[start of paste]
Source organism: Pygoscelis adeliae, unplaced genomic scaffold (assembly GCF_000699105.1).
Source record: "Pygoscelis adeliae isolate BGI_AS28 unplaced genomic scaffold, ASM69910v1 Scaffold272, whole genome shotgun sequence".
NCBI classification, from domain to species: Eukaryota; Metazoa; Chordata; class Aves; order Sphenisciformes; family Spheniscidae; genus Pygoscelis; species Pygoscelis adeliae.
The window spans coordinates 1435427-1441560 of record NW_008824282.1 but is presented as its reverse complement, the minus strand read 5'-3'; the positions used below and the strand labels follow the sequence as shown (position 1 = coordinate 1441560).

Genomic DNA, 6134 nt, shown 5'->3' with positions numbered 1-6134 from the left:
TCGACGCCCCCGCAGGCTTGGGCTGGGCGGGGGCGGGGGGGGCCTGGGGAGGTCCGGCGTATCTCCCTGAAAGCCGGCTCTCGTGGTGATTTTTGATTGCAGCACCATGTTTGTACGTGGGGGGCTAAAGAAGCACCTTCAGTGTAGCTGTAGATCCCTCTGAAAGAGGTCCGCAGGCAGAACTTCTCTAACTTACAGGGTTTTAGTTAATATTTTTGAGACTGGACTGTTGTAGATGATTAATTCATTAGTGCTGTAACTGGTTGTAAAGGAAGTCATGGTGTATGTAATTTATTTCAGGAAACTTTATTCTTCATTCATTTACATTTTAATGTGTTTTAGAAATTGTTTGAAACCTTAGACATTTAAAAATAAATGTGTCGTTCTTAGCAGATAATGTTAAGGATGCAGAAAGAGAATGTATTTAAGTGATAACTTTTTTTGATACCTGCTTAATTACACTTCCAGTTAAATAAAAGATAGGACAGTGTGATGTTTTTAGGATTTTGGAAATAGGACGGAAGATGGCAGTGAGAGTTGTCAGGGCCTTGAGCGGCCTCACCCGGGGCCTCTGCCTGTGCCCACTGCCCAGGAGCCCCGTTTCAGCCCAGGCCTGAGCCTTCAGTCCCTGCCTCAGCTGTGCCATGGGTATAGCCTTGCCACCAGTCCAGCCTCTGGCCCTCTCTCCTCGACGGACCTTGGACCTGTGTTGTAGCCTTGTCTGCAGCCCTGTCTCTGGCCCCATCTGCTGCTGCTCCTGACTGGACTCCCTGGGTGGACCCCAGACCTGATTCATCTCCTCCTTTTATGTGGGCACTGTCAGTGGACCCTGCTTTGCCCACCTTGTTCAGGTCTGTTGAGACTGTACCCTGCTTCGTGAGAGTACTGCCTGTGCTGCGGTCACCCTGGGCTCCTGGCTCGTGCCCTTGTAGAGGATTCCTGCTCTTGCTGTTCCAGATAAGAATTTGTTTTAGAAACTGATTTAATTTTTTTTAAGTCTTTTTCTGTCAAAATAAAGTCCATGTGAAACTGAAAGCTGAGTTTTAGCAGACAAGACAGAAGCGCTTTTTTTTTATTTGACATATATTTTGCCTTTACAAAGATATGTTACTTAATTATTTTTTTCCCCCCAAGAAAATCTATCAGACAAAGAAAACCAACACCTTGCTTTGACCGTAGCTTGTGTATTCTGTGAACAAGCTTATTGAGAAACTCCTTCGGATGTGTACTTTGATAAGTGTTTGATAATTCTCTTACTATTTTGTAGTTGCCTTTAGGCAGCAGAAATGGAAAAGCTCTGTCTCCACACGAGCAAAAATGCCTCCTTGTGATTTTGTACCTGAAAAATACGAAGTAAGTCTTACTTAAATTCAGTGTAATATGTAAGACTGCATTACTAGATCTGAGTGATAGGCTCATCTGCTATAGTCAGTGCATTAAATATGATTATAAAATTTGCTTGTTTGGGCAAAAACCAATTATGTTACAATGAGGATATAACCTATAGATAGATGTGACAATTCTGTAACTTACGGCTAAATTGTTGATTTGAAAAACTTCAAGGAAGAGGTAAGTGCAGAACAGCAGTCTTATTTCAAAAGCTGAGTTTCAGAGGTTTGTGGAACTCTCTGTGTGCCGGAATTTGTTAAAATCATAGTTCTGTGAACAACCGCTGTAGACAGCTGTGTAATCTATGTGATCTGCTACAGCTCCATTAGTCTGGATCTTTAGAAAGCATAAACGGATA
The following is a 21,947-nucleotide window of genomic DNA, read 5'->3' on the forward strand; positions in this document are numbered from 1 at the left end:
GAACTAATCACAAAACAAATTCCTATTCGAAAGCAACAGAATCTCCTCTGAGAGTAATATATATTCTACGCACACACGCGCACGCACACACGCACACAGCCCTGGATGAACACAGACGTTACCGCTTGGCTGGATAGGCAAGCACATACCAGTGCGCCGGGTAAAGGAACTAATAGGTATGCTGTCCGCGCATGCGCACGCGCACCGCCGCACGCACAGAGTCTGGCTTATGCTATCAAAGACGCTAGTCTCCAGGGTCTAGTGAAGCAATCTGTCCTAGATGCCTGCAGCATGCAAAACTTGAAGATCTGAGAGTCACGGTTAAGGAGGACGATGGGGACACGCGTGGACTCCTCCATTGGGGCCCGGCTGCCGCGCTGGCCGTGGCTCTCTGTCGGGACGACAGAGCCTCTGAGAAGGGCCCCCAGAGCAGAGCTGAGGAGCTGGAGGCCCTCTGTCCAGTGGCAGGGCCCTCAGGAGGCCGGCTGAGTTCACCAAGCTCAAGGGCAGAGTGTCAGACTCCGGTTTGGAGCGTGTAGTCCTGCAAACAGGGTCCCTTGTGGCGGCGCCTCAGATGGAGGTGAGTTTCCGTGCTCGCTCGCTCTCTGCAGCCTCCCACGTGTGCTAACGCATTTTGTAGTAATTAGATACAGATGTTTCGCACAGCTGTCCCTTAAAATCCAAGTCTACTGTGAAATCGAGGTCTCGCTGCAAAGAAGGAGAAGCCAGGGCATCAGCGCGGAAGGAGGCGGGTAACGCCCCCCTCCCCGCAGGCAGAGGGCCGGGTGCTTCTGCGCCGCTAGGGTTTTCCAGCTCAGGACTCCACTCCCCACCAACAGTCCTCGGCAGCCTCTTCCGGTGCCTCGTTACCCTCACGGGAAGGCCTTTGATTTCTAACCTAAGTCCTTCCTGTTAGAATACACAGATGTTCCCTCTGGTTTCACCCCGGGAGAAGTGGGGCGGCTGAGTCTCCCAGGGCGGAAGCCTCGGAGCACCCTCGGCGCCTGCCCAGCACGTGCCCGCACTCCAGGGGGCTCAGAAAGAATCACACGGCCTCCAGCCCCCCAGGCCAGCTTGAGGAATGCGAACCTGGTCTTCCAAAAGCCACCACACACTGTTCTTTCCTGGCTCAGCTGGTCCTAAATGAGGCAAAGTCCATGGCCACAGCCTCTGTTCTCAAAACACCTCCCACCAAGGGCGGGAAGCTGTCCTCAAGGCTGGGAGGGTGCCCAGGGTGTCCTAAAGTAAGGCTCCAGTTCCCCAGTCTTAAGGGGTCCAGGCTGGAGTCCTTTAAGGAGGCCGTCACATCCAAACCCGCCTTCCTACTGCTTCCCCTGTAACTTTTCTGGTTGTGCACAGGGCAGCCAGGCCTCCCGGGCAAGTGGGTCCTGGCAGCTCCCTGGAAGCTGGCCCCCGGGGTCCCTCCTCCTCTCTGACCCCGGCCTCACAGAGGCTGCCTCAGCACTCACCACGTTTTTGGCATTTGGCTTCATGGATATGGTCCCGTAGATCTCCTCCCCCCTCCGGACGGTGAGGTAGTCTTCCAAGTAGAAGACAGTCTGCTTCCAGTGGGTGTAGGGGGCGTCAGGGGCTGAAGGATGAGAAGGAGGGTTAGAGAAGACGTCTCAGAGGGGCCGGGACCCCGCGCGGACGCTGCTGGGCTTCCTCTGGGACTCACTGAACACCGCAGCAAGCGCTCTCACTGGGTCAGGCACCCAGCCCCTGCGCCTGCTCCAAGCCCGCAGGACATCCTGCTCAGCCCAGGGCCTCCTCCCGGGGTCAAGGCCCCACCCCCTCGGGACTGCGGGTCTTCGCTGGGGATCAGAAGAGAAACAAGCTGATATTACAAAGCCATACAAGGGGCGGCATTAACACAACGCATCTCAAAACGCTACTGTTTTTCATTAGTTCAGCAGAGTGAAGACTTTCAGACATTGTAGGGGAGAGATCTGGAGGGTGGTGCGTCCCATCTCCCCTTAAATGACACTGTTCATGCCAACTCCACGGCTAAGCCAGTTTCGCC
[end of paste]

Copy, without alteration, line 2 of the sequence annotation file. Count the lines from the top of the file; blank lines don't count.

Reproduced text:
Source record: "Pygoscelis adeliae isolate BGI_AS28 unplaced genomic scaffold, ASM69910v1 Scaffold272, whole genome shotgun sequence".